November 10, Ordinary 32C (Luke 20:27–38)
Those who say there is no resurrection have a question for Jesus about resurrection.
We can sense the deceit in the moment, a trap meant to pit the radical teacher against his own tradition. But the deceit gives way to a flurry of realities, the loudest being the commonality of tradition: Jesus’ questioners start from the same place he does. Both the teacher and his skeptical hearers revere the tradition, lauding the writings of Moses as sacred text.
They vary, however, in their interpretation of the tradition’s precepts. The question of the Sadducees sits strangely: If they do not believe in the circumstances into which they are inquiring, what, in fact, are they asking?
This much is clear: they are unsure about endings. They start in the same place as Jesus, but they do not know where the journey ends. So they ask—as deceitful, honest, skeptical pupils. How does this line of thinking things alive again align with the tradition they both so trust?
Jesus answers—and exposes the holes in the culture, the places where it is still in process. People spend their entire lives falling into cultural expectations, such as marrying (or being married off). These are the walls of their lives, the place in which they live—their religion. Their prescribed social roles become their liturgy. Such expectations are so immense that the Sadducees have shaped their spiritual thinking in this direction.
But to fulfill cultural expectation is to take up residence in that particular age. Moses’ instructions on the social aspects of life have collided with questions of the afterlife, but Jesus has an answer: stop trying to combine the two. Don’t force temporary life into the mold of permanence. God is God not of the dead but of the living.
Marriage belongs in this present place, but a union far greater resides in the next. The dead are raised. Why think of marriage and progeny as your life’s mission? This is dead thinking. Why not join with God, the one who makes all living? See what an increase in life looks like!
Partnership matters. It is the difference between death and life. Marriage (joining) in this age serves as insurance for death’s eventual arrival. It prepares a way for death through the chapters of life, whether there is one such chapter or, as in the story the Sadducees tell, seven. But once someone dies, if they are joined to God they know not death. They know life, for all joined to God live.
The resurrection reminds the world of the partnership God made with humanity, a partnership aimed toward life. To try to force the form of a limited earthly life into the expanse that is life with God only shows the shortcomings of this age. To think of life is to think outside of this life. It is to leave time to its own devices, knowing that life together ultimately takes on a different hue, a way of being that exceeds the limits of how one can currently be.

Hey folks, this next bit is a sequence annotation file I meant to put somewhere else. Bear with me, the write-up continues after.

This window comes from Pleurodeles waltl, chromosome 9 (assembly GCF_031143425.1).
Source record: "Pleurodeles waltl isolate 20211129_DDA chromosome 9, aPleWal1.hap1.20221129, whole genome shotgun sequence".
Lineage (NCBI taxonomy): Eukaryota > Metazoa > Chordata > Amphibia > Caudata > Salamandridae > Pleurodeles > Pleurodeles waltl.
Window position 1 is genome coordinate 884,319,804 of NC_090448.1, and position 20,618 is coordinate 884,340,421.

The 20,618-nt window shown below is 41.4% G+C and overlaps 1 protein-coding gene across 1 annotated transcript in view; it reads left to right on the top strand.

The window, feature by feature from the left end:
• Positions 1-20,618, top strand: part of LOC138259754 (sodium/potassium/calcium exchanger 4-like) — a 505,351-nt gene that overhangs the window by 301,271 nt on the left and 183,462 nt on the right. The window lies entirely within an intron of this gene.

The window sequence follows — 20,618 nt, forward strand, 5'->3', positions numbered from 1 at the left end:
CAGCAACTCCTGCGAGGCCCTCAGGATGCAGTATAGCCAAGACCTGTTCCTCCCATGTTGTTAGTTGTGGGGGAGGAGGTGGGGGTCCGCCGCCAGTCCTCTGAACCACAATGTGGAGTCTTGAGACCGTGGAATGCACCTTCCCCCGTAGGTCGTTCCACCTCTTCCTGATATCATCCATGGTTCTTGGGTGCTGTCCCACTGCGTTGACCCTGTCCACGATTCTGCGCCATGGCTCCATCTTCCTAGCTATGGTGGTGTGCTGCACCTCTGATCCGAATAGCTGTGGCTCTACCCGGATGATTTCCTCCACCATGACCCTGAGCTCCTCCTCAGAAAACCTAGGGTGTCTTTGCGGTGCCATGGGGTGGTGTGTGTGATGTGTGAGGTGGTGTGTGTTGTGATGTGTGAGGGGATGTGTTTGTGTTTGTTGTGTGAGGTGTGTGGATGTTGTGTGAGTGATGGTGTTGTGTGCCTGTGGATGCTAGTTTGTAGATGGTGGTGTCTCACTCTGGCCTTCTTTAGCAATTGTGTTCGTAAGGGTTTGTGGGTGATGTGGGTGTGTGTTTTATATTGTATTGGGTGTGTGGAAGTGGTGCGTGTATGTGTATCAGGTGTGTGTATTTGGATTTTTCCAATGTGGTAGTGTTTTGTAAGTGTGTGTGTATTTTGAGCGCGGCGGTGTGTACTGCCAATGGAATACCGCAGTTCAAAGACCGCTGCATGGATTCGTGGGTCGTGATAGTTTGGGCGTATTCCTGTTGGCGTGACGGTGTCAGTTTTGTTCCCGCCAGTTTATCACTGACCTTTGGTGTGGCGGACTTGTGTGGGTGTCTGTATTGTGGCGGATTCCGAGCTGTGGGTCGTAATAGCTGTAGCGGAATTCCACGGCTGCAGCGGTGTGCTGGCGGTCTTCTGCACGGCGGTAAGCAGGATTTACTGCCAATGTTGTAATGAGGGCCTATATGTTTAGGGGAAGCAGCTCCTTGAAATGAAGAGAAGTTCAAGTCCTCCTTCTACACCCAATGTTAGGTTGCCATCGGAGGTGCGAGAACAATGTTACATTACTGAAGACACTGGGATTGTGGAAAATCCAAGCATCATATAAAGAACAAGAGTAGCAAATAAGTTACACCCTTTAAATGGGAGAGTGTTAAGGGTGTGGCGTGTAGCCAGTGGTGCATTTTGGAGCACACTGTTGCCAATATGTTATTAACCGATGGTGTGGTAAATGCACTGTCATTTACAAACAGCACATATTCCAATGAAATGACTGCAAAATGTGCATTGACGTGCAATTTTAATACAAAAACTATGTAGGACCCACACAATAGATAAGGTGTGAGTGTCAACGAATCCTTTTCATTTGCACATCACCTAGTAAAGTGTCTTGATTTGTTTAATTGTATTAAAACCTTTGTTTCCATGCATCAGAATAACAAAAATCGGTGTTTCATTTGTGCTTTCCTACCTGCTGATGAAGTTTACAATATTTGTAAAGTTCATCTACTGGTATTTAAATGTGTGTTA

To refer to “this age” as such is not to insult it. It is a reminder that the God who created this age and lived in it as a teacher is pushing for his hearers to understand it only as a moment, not the be-all-end-all.
The resurrection presents a lesson in time. Moses understands this, that life can be found again on the other side of death. A bush tells him that things that should consume life are in fact under the will and control of God. God speaks to Moses while a bush does not burn—two impossible things that nevertheless enter into the realm of the possible. Perhaps Moses learns that resurrection can look like not being consumed by that which should consume you. Resurrection can look like the opposite of what should be.
God being with Abraham, Isaac, and Jacob proves resurrection’s tilt. It is in going to a foreign land under God’s command and having a child at an impossible age. It is in journeying to one’s death with the hope that life might be on the other side. It is in wrestling with God—and living. It is in the later lives of others spent authoring the writings by which both Jesus and the Sadducees abide.
Resurrection means living on even though circumstances should not allow it to be so. It is the miracle of persisting, of stubbornly illuminating the glory of life.
In the Sadducees’ story, the woman outlives the men whose lives were supposed to enhance her own. The Sadducees inventory the men whom this woman was not able to keep alive. The misfortune of death appears to be the woman’s lot. Jesus instead inventories Moses. His genealogy points to Moses as the resurrection of the spirit of their people, for God was with him. Resurrection is where God is, across generations, across circumstances. The Sadducees focus on the men dying. Jesus sees how the generations have lived on.
The question of who a socially disadvantaged person “belongs to” itself belongs to this age. It misses the miracle of resurrection. Resurrection might restore the physical body and social relationships, cultural ideas of togetherness. But it might also mend the misunderstanding that we belonged to anyone but God in the first place. The woman in the story also dies—claimed by no one. Her resurrection does not rely on these men.
Resurrection is about how everyone is claimed by God, wrested from the surety of death. For to God, all are alive.